Correction: An earlier version of this editorial incorrectly stated that the FCC offered no immediate explanation for changes to its Lifeline program. On the same day as the changes were made, the FCC released the order for reconsideration and a news release about the action. This version has been updated.
IN HIS first speech in the role, Federal Communications Commission Chairman Ajit Pai extolled the importance of bridging the digital divide between those who can afford Internet access and those who cannot. Days later, though, he opened another gap, this time between his words and his actions.
Mr. Pai used his inaugural remarks to express his commitment to “bring the benefits of the digital age to all Americans.” Another early pledge to publish pending FCC regulations in a pilot program geared toward greater transparency was equally encouraging. But in a single Friday afternoon, the FCC took steps to undermine both promises: It removed nine companies from the roster of its Lifeline program for low-income broadband consumers, and it retracted four reports — two directly related to the digital divide — from its record.
The FCC launched Lifeline in 1985 to make phone service more affordable for low-income Americans by allowing them to purchase discounted services from participating carriers. In 2016, the FCC shifted its focus to broadband access, and as part of that effort it began granting companies the right to enroll in the program nationally. This move stitched up holes in a state-by-state patchwork of participants to make the market everywhere more competitive. The nine companies booted from Lifeline this month owed their status to the change.
Mr. Pai argues that the Lifeline designations were an Obama administration rush job and that pulling them back affected only a small percentage of the more than 900 companies in the program. An FCC spokesman also noted that the retracted reports remain in the former FCC chairman’s online archive, although they now “have no legal or other effect or meaning.”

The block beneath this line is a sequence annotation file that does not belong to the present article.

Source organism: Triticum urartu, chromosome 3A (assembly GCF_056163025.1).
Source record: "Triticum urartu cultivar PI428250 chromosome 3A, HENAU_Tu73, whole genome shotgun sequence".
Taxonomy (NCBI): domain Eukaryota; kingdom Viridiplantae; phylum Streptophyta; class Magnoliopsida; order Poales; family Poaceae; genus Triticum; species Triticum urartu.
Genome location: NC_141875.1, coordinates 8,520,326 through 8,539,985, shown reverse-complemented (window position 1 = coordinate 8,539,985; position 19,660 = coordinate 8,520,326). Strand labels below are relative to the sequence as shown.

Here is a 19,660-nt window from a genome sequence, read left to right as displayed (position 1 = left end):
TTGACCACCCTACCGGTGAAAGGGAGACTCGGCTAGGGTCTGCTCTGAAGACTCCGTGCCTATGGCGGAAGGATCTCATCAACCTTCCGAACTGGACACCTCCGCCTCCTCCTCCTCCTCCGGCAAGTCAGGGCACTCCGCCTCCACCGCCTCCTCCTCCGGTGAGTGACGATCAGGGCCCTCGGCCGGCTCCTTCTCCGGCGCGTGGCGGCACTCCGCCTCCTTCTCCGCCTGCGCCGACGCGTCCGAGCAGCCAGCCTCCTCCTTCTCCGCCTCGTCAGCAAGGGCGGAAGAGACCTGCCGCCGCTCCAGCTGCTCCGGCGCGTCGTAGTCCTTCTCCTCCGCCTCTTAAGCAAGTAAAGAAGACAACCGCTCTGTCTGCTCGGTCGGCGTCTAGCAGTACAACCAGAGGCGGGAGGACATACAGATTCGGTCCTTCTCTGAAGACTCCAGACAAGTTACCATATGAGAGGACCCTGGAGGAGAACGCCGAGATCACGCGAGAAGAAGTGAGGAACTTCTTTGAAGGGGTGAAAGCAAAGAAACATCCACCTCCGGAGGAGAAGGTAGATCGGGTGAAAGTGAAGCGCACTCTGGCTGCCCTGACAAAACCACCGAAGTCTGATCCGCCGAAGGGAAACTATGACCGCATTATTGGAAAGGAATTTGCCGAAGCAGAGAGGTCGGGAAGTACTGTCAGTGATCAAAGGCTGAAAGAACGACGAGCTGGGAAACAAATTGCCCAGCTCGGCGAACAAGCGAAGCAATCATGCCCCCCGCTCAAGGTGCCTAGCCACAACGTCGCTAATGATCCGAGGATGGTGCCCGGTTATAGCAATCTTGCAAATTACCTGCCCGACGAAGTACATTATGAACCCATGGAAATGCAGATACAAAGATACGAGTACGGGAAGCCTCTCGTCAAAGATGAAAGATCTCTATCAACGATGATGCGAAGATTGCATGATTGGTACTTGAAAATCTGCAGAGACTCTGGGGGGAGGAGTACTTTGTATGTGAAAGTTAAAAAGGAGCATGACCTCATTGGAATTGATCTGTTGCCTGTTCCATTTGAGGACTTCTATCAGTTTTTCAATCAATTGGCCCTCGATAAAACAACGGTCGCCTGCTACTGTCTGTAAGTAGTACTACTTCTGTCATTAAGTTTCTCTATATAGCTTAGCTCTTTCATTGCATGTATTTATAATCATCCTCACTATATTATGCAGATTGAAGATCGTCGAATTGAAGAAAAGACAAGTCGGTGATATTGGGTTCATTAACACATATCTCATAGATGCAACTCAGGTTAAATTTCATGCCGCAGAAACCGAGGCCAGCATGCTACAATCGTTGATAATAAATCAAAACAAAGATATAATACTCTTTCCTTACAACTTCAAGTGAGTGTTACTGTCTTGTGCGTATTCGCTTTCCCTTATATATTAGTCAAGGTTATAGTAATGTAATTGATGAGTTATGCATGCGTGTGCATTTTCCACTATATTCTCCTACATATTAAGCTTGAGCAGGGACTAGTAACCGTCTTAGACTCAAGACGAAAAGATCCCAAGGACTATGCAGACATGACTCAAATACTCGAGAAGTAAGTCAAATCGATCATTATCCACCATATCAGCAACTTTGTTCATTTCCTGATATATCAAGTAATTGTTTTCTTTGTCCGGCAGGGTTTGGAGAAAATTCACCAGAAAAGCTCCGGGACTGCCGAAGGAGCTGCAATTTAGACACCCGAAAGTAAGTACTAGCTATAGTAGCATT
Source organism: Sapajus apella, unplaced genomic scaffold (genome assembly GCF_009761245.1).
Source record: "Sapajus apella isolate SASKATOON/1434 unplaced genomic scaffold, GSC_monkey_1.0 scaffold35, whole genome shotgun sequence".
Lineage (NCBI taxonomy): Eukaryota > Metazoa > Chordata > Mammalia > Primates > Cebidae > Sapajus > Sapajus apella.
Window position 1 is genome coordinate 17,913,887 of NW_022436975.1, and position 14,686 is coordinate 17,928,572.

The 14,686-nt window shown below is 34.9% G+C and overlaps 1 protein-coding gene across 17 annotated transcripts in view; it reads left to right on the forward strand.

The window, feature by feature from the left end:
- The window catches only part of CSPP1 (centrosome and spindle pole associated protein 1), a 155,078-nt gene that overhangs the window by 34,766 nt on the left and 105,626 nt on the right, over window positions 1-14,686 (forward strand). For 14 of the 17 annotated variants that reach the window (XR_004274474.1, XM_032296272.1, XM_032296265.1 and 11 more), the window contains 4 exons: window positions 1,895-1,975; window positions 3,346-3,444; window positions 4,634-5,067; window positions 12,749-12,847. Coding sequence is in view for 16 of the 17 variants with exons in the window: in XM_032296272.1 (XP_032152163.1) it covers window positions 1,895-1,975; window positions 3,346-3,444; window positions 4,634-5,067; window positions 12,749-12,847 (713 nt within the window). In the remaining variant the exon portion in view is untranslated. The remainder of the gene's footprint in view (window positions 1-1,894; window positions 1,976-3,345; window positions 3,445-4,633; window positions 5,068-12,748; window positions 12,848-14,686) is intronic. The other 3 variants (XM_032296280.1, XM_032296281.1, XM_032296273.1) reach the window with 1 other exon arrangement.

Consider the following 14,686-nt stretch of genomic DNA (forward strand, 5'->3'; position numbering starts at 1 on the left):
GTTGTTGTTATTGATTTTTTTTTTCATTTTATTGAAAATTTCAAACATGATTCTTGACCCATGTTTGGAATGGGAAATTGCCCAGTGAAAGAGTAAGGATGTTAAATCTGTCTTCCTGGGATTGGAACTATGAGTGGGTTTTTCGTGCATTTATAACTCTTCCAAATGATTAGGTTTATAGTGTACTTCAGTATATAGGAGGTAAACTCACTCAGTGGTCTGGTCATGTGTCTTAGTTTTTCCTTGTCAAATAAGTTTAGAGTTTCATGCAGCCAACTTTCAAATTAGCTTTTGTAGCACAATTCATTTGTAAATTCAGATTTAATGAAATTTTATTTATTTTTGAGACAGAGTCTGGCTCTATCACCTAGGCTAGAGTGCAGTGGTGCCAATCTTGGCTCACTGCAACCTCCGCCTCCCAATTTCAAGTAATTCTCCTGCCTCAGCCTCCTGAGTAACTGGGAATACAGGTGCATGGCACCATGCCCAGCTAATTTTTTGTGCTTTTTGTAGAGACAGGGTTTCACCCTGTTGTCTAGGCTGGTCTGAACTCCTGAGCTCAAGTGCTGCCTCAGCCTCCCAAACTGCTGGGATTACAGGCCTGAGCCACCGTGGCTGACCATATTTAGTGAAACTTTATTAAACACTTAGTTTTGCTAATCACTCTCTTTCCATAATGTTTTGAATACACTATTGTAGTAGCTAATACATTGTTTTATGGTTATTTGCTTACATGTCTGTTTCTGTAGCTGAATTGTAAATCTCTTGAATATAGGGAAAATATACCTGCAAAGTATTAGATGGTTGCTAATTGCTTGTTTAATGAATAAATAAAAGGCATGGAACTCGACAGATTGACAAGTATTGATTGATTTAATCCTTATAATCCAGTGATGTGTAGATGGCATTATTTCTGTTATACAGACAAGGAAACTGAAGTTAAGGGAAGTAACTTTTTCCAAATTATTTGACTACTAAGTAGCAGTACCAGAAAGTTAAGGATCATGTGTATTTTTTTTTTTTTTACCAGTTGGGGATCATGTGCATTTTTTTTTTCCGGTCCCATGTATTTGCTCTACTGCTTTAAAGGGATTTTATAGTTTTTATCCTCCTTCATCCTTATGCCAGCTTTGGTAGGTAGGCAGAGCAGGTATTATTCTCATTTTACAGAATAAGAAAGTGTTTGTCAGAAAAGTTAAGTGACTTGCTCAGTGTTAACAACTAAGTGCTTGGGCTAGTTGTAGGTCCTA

That’s all true. But critics are right to worry that Mr. Pai’s decisions may be the first steps in crippling Lifeline. He has long expressed skepticism of the program, citing concerns about fraud, although in a July 2016 congressional hearing on the subject he admitted he had yet to uncover any. Already, Mr. Pai has called for a hold on litigation in a court case challenging the FCC’s authority to approve companies for national Lifeline participation, and it is unclear whether the agency will ever resume its defense in the case.
The revocation of the reports — one of the four focused on expanding WiFi networks in primary and secondary schools and libraries, and another on improving the nation’s digital infrastructure — only lends credence to concerns about Mr. Pai’s stated commitment to closing the digital divide. It certainly throws cold water on his claims to transparency.
And these aren’t the only reasons to fear the FCC is headed in a disturbing direction. Mr. Pai has also expressed eagerness to roll back other Obama-era changes to the agency that make for a freer and fairer Internet. That’s one area where we can hope that, once again, he does not mean what he says.